Nova Scotia

Nova Scotia man pulls off daring deer rescue in frigid water

It’s not uncommon for Brenan Isabelle to see deer swimming in the bay near his Nova Scotia home. But when his wife noticed a deer struggling in icy, frigid waters in front of their house on Wednesday, he knew he had to do something.

Brenan Isabelle took his canoe out after his wife noticed the animal struggling in icy water

Brenan Isabelle managed reach the deer, get the sling around its chest and hauled into the canoe, before he paddled back to shore. (Submitted by Brenan Isabelle)

It's not uncommon for Brenan Isabelle to see deer swimming in the bay near his Nova Scotia home.

But when his wife noticed a deer struggling in icy, frigid waters in front of their house on Wednesday, he knew he had to do something.

"It seemed like it was having some difficulty, kind of up on its high legs and bouncing around the deeper water," Isabelle told CBC Radio's Mainstreet.

Isabelle lives on a secluded bay in the Mahone Bay area that tends to ice over.

He went outside to take a look. By then, the deer, which was initially about 15 metres away, had turned around and began to swim away, toward thicker ice.

"I thought, well, this doesn't look great," he said. "So I grabbed a lifting sling ... and my paddle, and out I went in the canoe."

Deer seemed 'panicked'

At this point, the deer was out in the middle of the bay where the ice was thin, but it was heading to an area where the ice was pretty thick. Looking back, Isabelle believes the deer may have fallen through the ice on the other side of the bay, tried to swim to shore, "and then, for whatever reason, it decided to turn around."

Isabelle followed its path in his canoe, "which was not too difficult since the ice had broken there."

"I tried to kind of get in front of it so it would hopefully turn around. I mean, at that point I had no thoughts of lifting this thing into the canoe," he said. 

Brenan Isabelle spoke with the CBC's Brooklyn Currie about rushing to the rescue when he noticed a deer struggling in icy water. 5:33

"I tried to sort of block its way and make it go back the other way into the open water where it might be actually able to get out of the ice, but it just seemed to be panicked, and was just swimming, more or less into the thick part of the ice."

The ice began to get tougher to paddle through, so Isabelle tried something else. He managed to get beside the deer, get the sling around its chest and tie it to the canoe in the hopes of towing it back to shore.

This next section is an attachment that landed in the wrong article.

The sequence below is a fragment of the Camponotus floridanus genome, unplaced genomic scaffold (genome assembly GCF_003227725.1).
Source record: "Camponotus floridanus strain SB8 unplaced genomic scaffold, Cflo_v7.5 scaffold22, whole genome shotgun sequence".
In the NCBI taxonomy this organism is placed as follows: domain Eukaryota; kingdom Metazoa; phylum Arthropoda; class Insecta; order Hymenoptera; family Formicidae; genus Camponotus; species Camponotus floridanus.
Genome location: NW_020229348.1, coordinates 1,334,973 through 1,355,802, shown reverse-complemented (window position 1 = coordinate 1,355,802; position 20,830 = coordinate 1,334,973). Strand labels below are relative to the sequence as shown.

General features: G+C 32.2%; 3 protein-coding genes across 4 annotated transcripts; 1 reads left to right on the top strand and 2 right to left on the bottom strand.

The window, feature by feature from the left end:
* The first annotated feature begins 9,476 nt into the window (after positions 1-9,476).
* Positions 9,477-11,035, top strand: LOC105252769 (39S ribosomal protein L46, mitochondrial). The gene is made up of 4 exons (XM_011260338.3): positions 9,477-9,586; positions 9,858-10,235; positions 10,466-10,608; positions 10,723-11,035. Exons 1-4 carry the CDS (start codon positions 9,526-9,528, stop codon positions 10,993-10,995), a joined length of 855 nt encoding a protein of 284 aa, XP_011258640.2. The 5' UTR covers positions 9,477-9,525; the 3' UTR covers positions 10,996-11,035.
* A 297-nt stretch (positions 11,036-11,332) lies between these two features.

But the deer wasn't having it. The animal tried to swim in the opposite direction from where Isabelle was paddling.

"We weren't going anywhere, so towing the deer didn't seem like an option," he said.

After returning to shore, Isabelle helped the deer out of the boat. For a good five minutes, it stood on the shore, shivering and recovering. (Submitted by Brenan Isabelle)

At that point, the deer seemed to be getting tired. "It was lower in the water and wasn't swimming as hard," he said.

That's when Isabelle tried Plan C: lifting it into the canoe. He reached around the deer's neck, grabbed the sling around its chest, and hauled it into the canoe, mindful of the fact that his boat was almost dipping into the water.

Then, he started paddling back to shore.

"At first it didn't move at all, and I think maybe it was relieved," said Isabelle. "It was obviously pretty cold, too, by that point, and tired. This had been going on for, I dunno, 20 or 30 minutes, and it had been in the water awhile."

As Isabelle got closer to shore, the deer began to get excited and kick its legs.

"As it warmed up, I guess, it was trying to get up, and started to kind of kick its hooves against the gunwales of the canoe," he said

"And so I sort of sat on top of it and told it, you know, whatever you say to a deer to calm it."

Deer to his heart

When he got back to shore, to where his wife was watching, Isabelle helped the deer out of the boat. For a good five minutes, it stood on the shore, shivering, its legs splayed out.

"We kind of backed away from it, just hoping it would go on its way. And then it started to go back into the water," he said with a laugh.

"I said, 'I'm not going back in there!'"

He and his wife went back to their house, where they kept a watchful eye on the deer through the window. The deer then came back out of the water and stood between Isabelle's house and the water for about 20 minutes before walking away.

While Isabelle and the deer may not have ended up as best friends, he said the experience gave him a new perspective on an animal he once considered to be a nuisance.

"We do see lots of deer around the yard, and [we're] not always the biggest fans of them because they eat the gardens and stuff, but … I feel better about deer now than I did before," he said.

"It was a gentle and beautiful creature."

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With files from CBC's Mainstreet and Brooklyn Currie

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